BW: The whole process was a bit grueling: early calls, the four hour makeup process, long days and night shoots, etc. (Although my experience was relatively easy compared to Ken Cranham. His Channard Cenobite makeup took six hours to apply!) On the up side, my fellow actors were wonderful company and we kept ourselves amused behind the scenes.

    cenobite

    Hellraiser II (Hellraiser Chronicles, 2016)

    The first time that I saw myself fully made up and costumed as the Female Cenobite was an extraordinary moment. I looked into the mirror and thought: where’s me?! I looked so very different from the big-haired 1980s TV presenter persona that I was at the same time as being a Cenobite in Hellbound. But after the shock wore off, I was empowered by the look of my character. After all, I got to tear people’s souls apart. What’s not to love about that job description?

    TNC: How did you prepare for the role? Do you still feel any connection with that character?

    BW: I read Clive’s novella, The Hellbound Heart, which is the basis for the Hellraiser film franchise. And Pete Atkin’s Hellbound script was also an excellent road map for my character.

    Of course, I love the character of the Female Cenobite. And I adore how people still connect with the character, after almost thirty years…

     TNC: Aside from the second Hellraiser movie, you were also in Grizzly II, which featured a very interesting cast: Louise Fletcher, John Rhys-Davies, and even early performances from Laura Dern, Charlie Sheen, and George Clooney. From what I understand, the film was never completed, and a work print is floating around on Youtube. Do you recall much about working on that one?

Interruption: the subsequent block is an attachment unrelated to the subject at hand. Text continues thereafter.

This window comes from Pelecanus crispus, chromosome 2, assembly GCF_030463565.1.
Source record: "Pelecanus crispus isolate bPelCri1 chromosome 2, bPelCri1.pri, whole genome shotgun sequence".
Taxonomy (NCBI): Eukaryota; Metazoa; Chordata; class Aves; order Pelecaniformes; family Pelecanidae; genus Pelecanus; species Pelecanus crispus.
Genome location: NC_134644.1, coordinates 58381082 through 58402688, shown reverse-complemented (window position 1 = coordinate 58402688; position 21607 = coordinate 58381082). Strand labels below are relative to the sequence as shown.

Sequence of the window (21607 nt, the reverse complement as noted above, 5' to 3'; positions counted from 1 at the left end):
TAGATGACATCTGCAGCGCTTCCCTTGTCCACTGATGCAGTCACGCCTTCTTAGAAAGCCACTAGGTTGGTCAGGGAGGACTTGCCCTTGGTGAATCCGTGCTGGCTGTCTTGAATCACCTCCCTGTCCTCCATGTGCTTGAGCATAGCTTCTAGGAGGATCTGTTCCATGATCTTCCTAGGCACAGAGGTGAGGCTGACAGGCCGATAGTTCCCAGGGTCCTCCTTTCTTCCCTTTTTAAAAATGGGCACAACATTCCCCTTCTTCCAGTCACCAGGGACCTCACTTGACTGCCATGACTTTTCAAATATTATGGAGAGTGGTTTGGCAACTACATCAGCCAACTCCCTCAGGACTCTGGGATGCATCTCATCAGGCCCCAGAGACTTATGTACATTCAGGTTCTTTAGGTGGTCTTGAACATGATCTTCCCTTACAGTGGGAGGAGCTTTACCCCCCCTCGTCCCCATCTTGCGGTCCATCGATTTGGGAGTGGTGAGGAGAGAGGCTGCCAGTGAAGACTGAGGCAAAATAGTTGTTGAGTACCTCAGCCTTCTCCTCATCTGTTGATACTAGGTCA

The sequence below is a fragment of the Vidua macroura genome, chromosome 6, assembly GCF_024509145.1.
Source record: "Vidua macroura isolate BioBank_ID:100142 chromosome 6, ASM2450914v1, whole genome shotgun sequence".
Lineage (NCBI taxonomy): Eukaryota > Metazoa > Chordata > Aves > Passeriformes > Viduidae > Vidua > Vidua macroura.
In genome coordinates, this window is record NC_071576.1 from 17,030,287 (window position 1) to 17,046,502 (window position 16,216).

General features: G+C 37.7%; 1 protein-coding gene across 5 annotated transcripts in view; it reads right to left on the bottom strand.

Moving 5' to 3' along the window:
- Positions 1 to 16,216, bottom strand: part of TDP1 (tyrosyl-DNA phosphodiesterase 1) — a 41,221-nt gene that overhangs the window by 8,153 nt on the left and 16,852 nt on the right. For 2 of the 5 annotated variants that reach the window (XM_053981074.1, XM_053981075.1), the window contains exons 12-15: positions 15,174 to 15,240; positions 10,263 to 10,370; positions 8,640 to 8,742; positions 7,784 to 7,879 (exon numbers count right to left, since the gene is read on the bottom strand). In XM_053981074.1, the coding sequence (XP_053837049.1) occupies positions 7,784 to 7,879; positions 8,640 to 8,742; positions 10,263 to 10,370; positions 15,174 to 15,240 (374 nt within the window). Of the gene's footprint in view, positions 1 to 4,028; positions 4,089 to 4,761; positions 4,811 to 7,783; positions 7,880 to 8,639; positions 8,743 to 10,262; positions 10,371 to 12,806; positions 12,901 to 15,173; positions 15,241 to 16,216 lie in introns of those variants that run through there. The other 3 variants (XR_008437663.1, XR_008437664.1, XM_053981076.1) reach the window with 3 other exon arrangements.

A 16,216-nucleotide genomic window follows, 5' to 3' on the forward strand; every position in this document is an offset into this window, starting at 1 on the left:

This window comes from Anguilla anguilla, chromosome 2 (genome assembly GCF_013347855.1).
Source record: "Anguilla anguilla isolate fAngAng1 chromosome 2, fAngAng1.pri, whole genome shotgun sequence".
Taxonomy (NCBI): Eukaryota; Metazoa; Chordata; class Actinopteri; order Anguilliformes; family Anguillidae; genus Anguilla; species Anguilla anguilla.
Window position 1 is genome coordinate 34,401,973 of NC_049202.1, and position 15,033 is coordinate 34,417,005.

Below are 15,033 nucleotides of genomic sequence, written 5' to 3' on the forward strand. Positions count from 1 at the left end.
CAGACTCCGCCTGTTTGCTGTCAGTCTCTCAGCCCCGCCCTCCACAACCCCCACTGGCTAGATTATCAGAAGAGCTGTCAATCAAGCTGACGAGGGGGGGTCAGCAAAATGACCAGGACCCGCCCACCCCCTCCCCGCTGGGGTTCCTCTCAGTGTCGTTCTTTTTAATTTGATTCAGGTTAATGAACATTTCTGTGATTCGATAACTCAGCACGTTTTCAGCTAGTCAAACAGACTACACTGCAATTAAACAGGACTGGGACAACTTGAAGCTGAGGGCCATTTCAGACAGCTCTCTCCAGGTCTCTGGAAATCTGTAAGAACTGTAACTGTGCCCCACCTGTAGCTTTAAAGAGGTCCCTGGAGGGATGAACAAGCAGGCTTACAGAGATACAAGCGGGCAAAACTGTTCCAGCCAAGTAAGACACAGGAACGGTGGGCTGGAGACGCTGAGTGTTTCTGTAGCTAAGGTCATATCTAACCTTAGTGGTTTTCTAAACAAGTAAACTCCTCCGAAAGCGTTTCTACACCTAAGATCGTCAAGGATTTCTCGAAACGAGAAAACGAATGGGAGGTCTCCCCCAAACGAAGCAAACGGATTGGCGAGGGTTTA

BW: Absolutely! We filmed our scenes in a big nature reserve/park outside of Budapest. My boyfriend at the time — record producer and drummer Richard James Burgess (Landscape, Spandau Ballet, Five Star, Shock) — had been producing tracks for Predator, the movie band, and was going to appear as the drummer for the band, but then he got the gig producing Adam Ant in Sweden. He suggested me for the part as the drummer. The band was performing a concert in the park at the same time the giant bear is munching on various victims like George Clooney, etc. Richard gave me a few drumming lessons and off I went to Budapest. (Luckily, I was only required to mime the drumming, not do the real thing!)

    On the set of Grizzly 2 (Photo courtesy of Barbie Wilde)

    On the set of Grizzly 2 (Photo courtesy of Barbie Wilde)

    It was a very odd experience. From the beginning, there were massive technical problems with the large mechanical bear they were using and I think that was one of the reasons production shut down, along with various financial problems.

    TNC: You made the transition from being an actress to becoming quite an accomplished author. How did this all come about? What inspired you to start writing?

    BW: I’ve been writing since I was a kid and I continued to write scripts and novel ideas while I was working as an actress. At some point in my mid-thirties, “acting left me behind” as thespians say. Some actresses can continue on, but for the most part, the ageism that infects show business did stall my career to the point that I moved into casting, working as a Casting Director for commercials, for the 550 extras for The Buddha of Suburbia (BBC) and for the cast of The Real World: London (MTV). Although I was pretty lucky that I was able to keep working as an actress while in my thirties. Many actresses are now reporting that they’re washed up at 28!

    Although my first love was writing dark crime fiction, I eventually moved into writing visceral, erotic, “carnal” horror. The authors-screenwriters who have inspired me the most are: Patricia Highsmith, Shirley Jackson, Clive Barker, Ramsey Campbell, Paul Kane, Rod Serling, David Cronenberg and The Soska Sisters.

    TNC: Have you ever considered returning to the stage or screen?